Conference Ministry Team
By Barry Bartel, Conference Minister Team Coordinator

“We need to find a new way of being/doing church!”  Many have proclaimed this over the past three or four years. Yes, I meant years, not weeks or months. Younger generations yearn for something beyond the traditional, though it has not emerged naturally.

COVID-19 forced us to find a new way of being/doing church in the past few months. Congregations responded to forced physical separation in different ways, some focusing on the community aspect through Zoom worship and the interaction it enables, others focusing on ritual and liturgy with recorded services. New patterns emerged, with daily noon prayers by Zoom, Wednesday evening Zoom church, virtual game nights, puppet shows broadcast for the conference. Churches’ approaches continue to evolve as the time frame for separation is extended.

Pastors collaborated on a special service, devotionals were distributed, and many new things emerged. People Zoom in across geographic boundaries. Prayer concerns get shared more broadly and lead to broad support. Pastors in the conference and Conference Ministers around the country meet regularly like never before. And likewise, the inability to be together physically reinforces the need for touch and physical embrace, felt most acutely in accompanying the ill, grieving loss and mourning death, and celebrating special events.

No one thought a worldwide pandemic would force us into this, and it is difficult and uncomfortable. Yet these months are showing us that a new way of being church is possible! While we won’t discard the prior way of being church when the pandemic allows us to gather, we ought not squander this opportunity to stretch and grow and imagine something new.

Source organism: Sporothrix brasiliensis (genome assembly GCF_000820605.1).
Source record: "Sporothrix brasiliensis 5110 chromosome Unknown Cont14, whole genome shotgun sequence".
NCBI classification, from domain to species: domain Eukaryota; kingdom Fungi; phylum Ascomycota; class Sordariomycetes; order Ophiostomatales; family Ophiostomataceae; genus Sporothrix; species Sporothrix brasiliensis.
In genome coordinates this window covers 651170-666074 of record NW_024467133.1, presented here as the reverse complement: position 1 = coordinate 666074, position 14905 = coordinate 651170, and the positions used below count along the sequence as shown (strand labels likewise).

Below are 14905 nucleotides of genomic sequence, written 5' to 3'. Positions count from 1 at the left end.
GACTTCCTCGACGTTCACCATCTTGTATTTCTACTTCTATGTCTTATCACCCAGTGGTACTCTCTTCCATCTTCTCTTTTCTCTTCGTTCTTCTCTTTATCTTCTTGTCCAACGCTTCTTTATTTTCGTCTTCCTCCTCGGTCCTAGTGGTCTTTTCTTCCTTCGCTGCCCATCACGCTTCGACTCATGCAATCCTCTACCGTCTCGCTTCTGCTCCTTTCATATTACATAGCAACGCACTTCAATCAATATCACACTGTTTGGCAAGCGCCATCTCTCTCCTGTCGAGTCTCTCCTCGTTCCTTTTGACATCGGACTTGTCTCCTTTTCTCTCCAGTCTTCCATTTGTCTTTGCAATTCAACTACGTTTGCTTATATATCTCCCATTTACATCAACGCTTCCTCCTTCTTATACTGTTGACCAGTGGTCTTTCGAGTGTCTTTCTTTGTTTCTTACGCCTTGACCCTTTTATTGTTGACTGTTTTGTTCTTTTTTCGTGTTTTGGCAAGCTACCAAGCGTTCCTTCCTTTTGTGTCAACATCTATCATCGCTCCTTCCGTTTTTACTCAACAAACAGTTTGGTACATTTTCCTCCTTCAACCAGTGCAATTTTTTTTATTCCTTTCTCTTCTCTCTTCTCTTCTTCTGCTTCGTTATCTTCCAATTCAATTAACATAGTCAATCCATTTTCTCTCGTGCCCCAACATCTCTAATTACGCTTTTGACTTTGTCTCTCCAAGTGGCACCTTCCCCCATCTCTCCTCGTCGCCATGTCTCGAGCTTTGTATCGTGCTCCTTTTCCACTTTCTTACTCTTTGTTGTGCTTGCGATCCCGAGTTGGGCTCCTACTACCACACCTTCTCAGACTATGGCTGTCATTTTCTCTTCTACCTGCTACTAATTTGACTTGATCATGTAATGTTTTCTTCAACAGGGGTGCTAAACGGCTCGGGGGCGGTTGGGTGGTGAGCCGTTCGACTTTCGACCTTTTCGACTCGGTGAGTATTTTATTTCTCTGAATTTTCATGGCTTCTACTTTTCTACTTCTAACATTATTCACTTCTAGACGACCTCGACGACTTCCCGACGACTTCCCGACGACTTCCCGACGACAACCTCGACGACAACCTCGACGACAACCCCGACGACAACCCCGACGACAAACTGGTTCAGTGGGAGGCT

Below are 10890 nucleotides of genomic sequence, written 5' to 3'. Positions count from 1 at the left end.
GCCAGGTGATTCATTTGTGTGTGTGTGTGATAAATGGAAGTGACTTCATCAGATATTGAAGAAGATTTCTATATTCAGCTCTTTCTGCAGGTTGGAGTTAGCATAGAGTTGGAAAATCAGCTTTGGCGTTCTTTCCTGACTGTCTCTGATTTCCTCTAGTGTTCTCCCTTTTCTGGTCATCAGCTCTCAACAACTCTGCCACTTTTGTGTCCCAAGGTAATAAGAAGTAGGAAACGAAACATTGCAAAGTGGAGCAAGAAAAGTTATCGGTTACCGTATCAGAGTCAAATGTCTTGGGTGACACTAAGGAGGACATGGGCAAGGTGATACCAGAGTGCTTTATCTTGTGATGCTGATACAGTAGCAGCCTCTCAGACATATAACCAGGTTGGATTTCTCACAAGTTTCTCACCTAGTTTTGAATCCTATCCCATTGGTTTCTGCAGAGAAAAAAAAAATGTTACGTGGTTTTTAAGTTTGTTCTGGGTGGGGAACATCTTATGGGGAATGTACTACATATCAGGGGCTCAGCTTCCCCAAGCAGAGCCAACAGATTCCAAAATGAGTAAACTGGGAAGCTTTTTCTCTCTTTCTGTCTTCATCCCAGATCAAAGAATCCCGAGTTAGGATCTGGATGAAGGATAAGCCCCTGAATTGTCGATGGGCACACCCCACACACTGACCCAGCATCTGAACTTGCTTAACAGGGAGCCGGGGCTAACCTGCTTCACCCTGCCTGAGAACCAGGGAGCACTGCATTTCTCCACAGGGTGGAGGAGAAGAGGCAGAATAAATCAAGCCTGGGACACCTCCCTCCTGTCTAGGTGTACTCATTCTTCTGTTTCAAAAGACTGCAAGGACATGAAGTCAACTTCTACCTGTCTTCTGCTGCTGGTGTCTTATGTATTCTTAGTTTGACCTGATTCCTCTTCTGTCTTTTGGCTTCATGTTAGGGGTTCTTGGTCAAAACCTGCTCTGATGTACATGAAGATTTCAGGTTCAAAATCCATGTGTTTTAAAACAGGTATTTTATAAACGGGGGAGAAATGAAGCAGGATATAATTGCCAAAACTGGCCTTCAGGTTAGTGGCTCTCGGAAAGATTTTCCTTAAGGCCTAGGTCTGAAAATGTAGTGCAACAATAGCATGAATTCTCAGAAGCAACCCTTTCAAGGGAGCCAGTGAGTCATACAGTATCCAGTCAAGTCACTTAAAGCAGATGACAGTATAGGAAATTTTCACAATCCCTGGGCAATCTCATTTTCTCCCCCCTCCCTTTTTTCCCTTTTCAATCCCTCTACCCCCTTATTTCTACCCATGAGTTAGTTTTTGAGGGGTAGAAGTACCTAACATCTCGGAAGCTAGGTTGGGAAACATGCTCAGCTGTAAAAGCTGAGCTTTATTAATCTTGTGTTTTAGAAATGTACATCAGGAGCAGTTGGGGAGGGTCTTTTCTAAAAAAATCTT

Does this uncertainty also hold potential for re-shaping the mission of the church? While some people experience this time as a form of sabbatical, figuring out ways to stay engaged and not bored or depressed; some feel their livelihoods jeopardized; and others on the front lines feel more like triaging the wounded in a war zone.  Those able to distance and wait proclaim that “we’re all in this together”, while the pandemic exposes the vulnerability of many people.

This deadly virus knows no racial or socioeconomic boundaries, and forces us to realize how all of our lives are intertwined with the immigrant in detention, with the homeless, with those without health insurance, with the hourly worker making barely enough to survive, with those harvesting and transporting crops near and far.  Ironically, many marginalized members of society are suddenly and literally recognized as “essential”, resulting in higher risk of exposure and higher death rates. Has COVID-19 revealed something that compels the church to a new mission?

May we not simply long for things to return to “normal”. But may these uncertain times transform us and our church in ways we could not imagine and did not plan. That is my prayer. And might I suggest that we can draw inspiration from sources I hear regularly, from pastors’ creativity and also from leaders of ministries related to our conference:  Mike Martin (RawTools), Todd Wynward (TiLT), Brenda Fox (PrayerStream), Sarah Jackson (Casa de Paz), Corbin Graber (Rocky Mountain Mennonite Camp), and Cole Chandler (Colorado Village Collaborative).

ZING! May ● June  2020

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